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Spring 2009
On the Move

NSM Undergrad Studies Schizophrenia in Mice

Spending countless hours in a lab analyzing mouse brains and studying rodent behavior might not sound glamorous, but one University of Houston student’s award-winning research could help scientists better understand schizophrenia.

Mary Elhardt, a senior biology major, is one of many College of Natural Sciences and Mathematics’ undergraduates engaged in the sort of hands-on research typically associated with graduate students. Her research on schizophrenia-like symptoms in mice studies the effects of manipulating a particular cell receptor tied to learning and memory.

Elhardt’s project took one of the top prizes last fall at an annual research poster contest showcasing UH’s best undergraduate researchers. The contest featured nearly a dozen NSM student researchers.

Professor Devises Exercise Game For iPhone

A game designed by a University of Houston computer science professor allows iPhone users to have fun while burning calories.

Walk n’ Play debuted in March on Apple’s “App Store” and can be downloaded for free by iPhone users. The game was devised by researchers at UH’s Computational Physiology Lab, led by Ioannis Pavlidis, Eckhard Pfeiffer Professor of Computer Science.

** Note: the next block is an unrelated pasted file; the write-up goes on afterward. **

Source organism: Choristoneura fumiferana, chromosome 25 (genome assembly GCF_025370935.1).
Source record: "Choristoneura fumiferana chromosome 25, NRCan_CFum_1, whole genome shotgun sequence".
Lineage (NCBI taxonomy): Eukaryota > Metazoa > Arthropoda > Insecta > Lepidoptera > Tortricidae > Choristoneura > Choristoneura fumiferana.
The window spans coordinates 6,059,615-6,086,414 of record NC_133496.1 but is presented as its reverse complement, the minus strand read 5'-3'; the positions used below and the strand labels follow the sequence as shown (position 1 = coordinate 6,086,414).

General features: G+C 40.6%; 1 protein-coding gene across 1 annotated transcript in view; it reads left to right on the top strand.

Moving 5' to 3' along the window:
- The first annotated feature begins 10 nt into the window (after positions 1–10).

The game lets users keep track of their physical activity through their iPhones. Just keep the iPhone in a pocket or carry it in a purse, and throughout the day the game’s cutting-edge calorie calculation technology records calories burned while walking.

Players can compete in real-time against another iPhone user or against a simulator and watch the calories burn off as they go about their everyday walking – like taking a brisk walk during lunch, climbing the stairs or walking the dog.

Within two weeks of its debut on the App Store more than 900 users from all over the world were playing Walk n’ Play, with about 60-70 new users joining each day, according to Pavlidis.

New Program Allows Regular Donors to Endow Scholarships

Leaving a permanent legacy and helping the next generation of Cougar scientists just got easier.

Endowing a scholarship once required a minimum of $25,000 paid within three years. Now, donors can start the process with just $1,000 and take as many years as they need to build up the fund to $25,000 – at which time it will officially become an endowed scholarship – providing annual assistance to a deserving NSM student.

While donors are building their endowments little by little, their gifts are added to the advisory board’s growth fund, and the interest earned will be allocated to the college’s most urgent priorities. The growth fund was established with $25,000 donated by advisory board members.

To learn more about this opportunity, contact NSM development officer Amber Winsor at (713) 743-7678 or

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